The crucial question therefore is whether any need arose before or-during the preparation of the voters lists to define the exact boundaries-of the voting area laid down by Rule 13. In order to consider this, onehas to know what is required to be done when an application is made-for a poll. The application itself has to be made under Rule 2 beforeJune 30 in any particular year. Thereupon, the Government Agent-has under Rule 5 to prepare a preliminary list of the persons entitledto vote at such poll. That list has to be prepared on or before 31stAugust, and it must be made available to the public for inspection.Before preparing the preliminary list the Government Agent has to-determine the voting area in accordance with the rules. Voting areas-fall under two categories—namely, Urban and Rural and Rules 10 and 11have to be applied. Rule 10 deals with Urban areas and Rule 11 with-Rural areas. Btt Rule 10a provides that whenever the population of.,any Urban area according to the latest census report is below 5,000,the voting area is to be determined not according to Rule 10 but according,to Rule 11.
It is common jgjound that the population of the area administered by"the Kegalle Urban Council was less than 5000 and so Rule 11 would-apply. This rule is worded thus :—•
“ Rural—In rural areas the voting area shall be, in the case of asingle tj-vem, hotel, or place licensed to sell beer or porter, as nearlyas practicable the whole area within a radius of two miles from the-licensed premises in question. Where the circumference of the result-ant circle cuts a village into two parts, the whole of such village shallbe excluded unless more than half of it falls within the said circum-ference ; but where in any area there is more than one tavern, hotel,,or place licensed to sell beer or porter, provided no. two of them aremore than one mile apart from each other, the voting area for all suchtaverns, hotels, or places shall be one and the same, but the circle-comprising such voting area shall have its centre at as central a point-as possible. ”
There were two taverns affected by the poll and the Government Agent-had therefore to find appoint equidistant between them and draw a circle.
SWAR J.—Jayasinghe v. Dayaraine
-wdth a radius of two miles from that point, and include all those villagesthe whole of which, or more than half of which fell within the circumferenceof the resultant circle. If the boundaries of the villages were definiteand well known it was merely a matter of mathematical calculation.The respondent said he did all that he was required to do under Rule 11 ;that the boundaries of the villages were definite and well knownrand thatacting upon information given him by the District Revenue Officersand the Village Headmen he determined the voting area for the polland prepared a preliminary list of persons entitled to vote in each of thevillages comprising the voting area. This list gave the names of thevoters under each village that fell within the voting area as determinedby Rule 5. When this list was put up for public inspection any personinterested in the poll could have objected on the ground that the names of-eligible voters from villages which were -wrongly excluded from the votingarea should be added to the list or that the names of persons in villageswrongly included should be struck out. The respondent in his evidencehas stated that there were no objections and that he prepared and pub-lished the final list on 30.10.51 in accordance with the provisions of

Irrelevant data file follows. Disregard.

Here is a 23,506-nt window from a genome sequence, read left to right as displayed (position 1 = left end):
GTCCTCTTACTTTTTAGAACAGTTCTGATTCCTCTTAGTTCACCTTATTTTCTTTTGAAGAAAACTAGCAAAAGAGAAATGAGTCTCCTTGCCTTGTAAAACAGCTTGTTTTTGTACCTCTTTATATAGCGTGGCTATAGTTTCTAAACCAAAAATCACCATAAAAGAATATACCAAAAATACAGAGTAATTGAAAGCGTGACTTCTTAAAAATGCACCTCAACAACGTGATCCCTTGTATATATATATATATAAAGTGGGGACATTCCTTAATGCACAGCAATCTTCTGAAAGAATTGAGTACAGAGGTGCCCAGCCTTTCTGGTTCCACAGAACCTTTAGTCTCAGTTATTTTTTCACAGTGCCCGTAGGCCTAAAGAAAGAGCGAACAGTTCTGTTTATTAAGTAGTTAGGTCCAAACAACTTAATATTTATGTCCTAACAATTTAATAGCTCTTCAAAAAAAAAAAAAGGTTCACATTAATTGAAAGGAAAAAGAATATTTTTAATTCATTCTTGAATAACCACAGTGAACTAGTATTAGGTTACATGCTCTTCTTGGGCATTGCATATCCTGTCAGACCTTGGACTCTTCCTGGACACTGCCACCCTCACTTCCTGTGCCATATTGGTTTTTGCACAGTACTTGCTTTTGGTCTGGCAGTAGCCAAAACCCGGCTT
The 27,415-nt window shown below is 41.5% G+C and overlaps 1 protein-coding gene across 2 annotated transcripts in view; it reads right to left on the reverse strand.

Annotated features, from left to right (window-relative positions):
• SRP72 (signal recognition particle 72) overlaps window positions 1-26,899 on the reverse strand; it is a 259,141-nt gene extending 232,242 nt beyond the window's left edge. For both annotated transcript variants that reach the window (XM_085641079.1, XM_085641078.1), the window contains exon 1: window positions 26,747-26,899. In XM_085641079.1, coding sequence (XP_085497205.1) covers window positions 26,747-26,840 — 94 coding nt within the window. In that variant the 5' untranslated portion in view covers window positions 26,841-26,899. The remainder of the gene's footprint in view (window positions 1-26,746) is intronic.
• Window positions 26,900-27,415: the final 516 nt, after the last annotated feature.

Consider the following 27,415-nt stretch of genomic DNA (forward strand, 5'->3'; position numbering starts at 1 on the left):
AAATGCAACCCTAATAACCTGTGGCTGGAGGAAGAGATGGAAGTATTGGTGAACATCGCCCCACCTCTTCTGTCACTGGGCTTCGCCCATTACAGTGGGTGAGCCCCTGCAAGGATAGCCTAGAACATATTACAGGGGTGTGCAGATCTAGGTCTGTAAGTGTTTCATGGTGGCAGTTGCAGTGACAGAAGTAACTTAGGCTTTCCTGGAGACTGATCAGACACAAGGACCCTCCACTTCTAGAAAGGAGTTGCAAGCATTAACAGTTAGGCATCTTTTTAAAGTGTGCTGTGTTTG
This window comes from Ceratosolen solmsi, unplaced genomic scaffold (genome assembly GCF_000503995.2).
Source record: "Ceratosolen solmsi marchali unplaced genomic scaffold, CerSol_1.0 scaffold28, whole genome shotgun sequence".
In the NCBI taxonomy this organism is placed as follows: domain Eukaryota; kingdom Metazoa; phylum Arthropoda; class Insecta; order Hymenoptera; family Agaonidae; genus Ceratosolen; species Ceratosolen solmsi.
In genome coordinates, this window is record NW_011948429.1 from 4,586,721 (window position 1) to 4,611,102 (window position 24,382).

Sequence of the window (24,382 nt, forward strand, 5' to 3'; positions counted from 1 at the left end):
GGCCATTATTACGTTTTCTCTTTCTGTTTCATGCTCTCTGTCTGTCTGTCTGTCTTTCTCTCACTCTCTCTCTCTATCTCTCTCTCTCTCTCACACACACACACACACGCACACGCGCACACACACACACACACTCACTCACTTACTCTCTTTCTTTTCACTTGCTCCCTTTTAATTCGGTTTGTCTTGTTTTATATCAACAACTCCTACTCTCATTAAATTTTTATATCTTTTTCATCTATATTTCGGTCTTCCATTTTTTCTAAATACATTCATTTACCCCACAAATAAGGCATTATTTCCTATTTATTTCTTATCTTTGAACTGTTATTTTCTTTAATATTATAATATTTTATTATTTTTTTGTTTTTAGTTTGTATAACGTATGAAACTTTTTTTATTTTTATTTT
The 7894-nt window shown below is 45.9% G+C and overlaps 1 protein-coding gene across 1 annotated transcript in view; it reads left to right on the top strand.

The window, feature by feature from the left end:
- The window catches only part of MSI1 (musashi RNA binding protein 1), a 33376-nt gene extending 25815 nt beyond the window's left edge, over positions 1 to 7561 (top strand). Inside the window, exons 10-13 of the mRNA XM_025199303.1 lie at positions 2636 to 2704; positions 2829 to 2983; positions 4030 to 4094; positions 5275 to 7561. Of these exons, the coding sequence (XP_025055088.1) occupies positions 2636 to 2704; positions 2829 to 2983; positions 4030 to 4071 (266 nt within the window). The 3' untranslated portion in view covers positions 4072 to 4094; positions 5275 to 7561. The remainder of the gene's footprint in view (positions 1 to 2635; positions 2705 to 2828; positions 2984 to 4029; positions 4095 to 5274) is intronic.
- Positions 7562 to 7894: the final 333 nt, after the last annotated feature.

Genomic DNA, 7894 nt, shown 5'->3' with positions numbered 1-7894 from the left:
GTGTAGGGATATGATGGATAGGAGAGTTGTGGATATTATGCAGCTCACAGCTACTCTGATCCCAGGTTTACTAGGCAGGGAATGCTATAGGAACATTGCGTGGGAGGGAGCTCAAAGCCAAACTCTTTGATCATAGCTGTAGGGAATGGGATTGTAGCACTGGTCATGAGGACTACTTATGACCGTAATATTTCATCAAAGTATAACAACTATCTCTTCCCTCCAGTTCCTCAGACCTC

"Rule 5. The concluding part of this rxile provides that —
( * <
“ No name shall be added to or struck out from such final list after
publication, and the local option poll shall be held on such list which
shall he final and conclusive for all the purposes of these rules. ”
This should conclude the question at issue save for the submissionthat the voting area could not have been determined except with the•advice of the Advisory Committee. As I have already said, Rule 13would have no application if the boundaries of the villages involvedwere defined and well known. The respondent was cross-examined•on this point and he said that although he did not know the boundariespersonally, he was satisfied on the information he received from theHeadmen and the District Revenue Officers that there was no doubtabout the boundaries. It was argued that the respondent could notand should not have determined the voting area upon.sr^ch information.I cannot see how an administrative officer like a Government Agentcould ascertain the boundaries of villages except in this manner. Apoint was made of the fact that the village of Kolongolla which wasincluded in the list prepared for the poll held in 1951 for the vjsry sametwo taverns was omitted from the list for the poll of 1952. The respon-dent explained that on the earlier occasion the circle was drawn on asmall scale map whereas on the second occasion the map used was on avery much larger scale, and that upon a careful examination using graphpaper and counting the squares he was satisfied that more than half ofthe village of Kolongolla fell outside the circle.
I accept the evidence of the respondent that the boundaries of thevillages that had to be included in or excluded from the voting weredefinite and well known. No evidence has been led to satisfy me to thecontrary, and it seems to me absurd to suggest that the boundaries ofvillages cannot be readily ascertained even though a survey map doesnot show them in detail. In the result I would hbld that there was noneed to( ascertain or fix the exact boundaries of th^ voting area and that
Ghiillain ». Commissioner of Income Tax
the respondent, therefore, was entitled to determine the voting areaby the application of Rule 5 which does not require him to act upon the-advice of the Advisory Committee. Being satisfied that the respondentacted in accordance with Rule 5 and that no occasion arose for the applica-tion of Rule 13, I take the view that the list published on 30.10.51 wasfinal and conclusive and that it is not open to the petitioner or any otherperson to challenge its correctness as regards the poll held on 26.1.52.
The application is dismissed with costs.
D. W. JAYASINGHE, Petitioner, and D. G. DAYARATNE (Assistant Government Agent )
SWAX J.—Jayasinghe i I.ayaratne